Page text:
Beyond Technology Diplomacy

  • Michel ClaessensEmail author


The story of ITER could have been a “chronicle of a death foretold.” All the conditions were set from the beginning to prevent it going ahead. But after many years of difficulties, changes, delays, and cost increases the world’s largest nuclear fusion experiment is now more than 65% complete. What the Royal Society wrote in 1999 still seems valid: “Will fusion energy work? There is now no serious doubt that a machine could be built which would provide net energy. The issue that is still highly controversial is whether the technological difficulties, including some very severe materials problems, can be overcome so that a machine producing energy at an economic rate could be anticipated” (Royal Society and Royal Academy of Engineering in Nuclear energy—the future climate. London, [1]). ITER is a good example of “technology diplomacy.” Starting in 1985 magnetic confinement fusion was chosen to promote international relations and help overcome political tensions during the Cold War. ITER demonstrated that diplomacy can be a catalyst for technological development: technology through diplomacy. None of the ITER members will contest the fact that the project has promoted its engineers and companies abroad and facilitated cooperation with other countries while developing commercial performance. Another interesting feature of this diplomatic technology is that ITER has facilitated the creation of a high-level pool of international technological expertise that members now have at their disposal to consult as they see fit. This expertise is essential for diplomats and policy-makers in addressing many areas outside fusion such as climate and energy issues. ITER is not the end of the fusion energy story it is just the beginning. The economic feasibility of tokamaks has yet to be demonstrated. More than a dozen projects around the world aim to achieve the same objectives as ITER using different technologies. The challenges are huge and there is still a long way to go, but an impressive international research effort is supporting the technological developments needed. After all it is entirely possible that ITER and fusion energy will change the course of civilization.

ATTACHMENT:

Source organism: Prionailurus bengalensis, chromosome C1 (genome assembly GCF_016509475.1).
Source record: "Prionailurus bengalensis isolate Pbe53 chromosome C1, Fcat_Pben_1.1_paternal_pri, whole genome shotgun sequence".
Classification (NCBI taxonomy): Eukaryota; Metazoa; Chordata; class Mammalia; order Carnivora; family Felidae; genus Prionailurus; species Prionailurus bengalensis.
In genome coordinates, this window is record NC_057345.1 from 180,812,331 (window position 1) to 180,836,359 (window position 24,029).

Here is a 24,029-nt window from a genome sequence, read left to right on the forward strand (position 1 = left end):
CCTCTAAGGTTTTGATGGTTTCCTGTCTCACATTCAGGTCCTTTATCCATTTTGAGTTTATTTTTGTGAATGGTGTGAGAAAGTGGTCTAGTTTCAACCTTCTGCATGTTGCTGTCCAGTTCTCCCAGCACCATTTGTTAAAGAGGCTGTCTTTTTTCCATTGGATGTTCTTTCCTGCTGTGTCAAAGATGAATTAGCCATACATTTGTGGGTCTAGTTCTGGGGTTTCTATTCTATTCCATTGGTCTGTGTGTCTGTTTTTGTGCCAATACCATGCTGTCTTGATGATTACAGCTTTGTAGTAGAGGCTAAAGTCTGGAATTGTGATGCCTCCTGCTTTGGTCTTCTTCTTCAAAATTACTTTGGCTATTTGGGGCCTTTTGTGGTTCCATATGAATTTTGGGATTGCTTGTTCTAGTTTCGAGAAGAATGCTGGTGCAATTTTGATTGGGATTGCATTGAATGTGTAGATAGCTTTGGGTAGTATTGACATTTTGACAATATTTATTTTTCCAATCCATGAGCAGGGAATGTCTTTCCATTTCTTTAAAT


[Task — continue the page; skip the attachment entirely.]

ITER Science diplomacy Economic Big science International cooperation Innovation 


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Copyright information

© Springer Nature Switzerland AG 2020

Authors and Affiliations

  1. 1.European CommissionBruxellesBelgium

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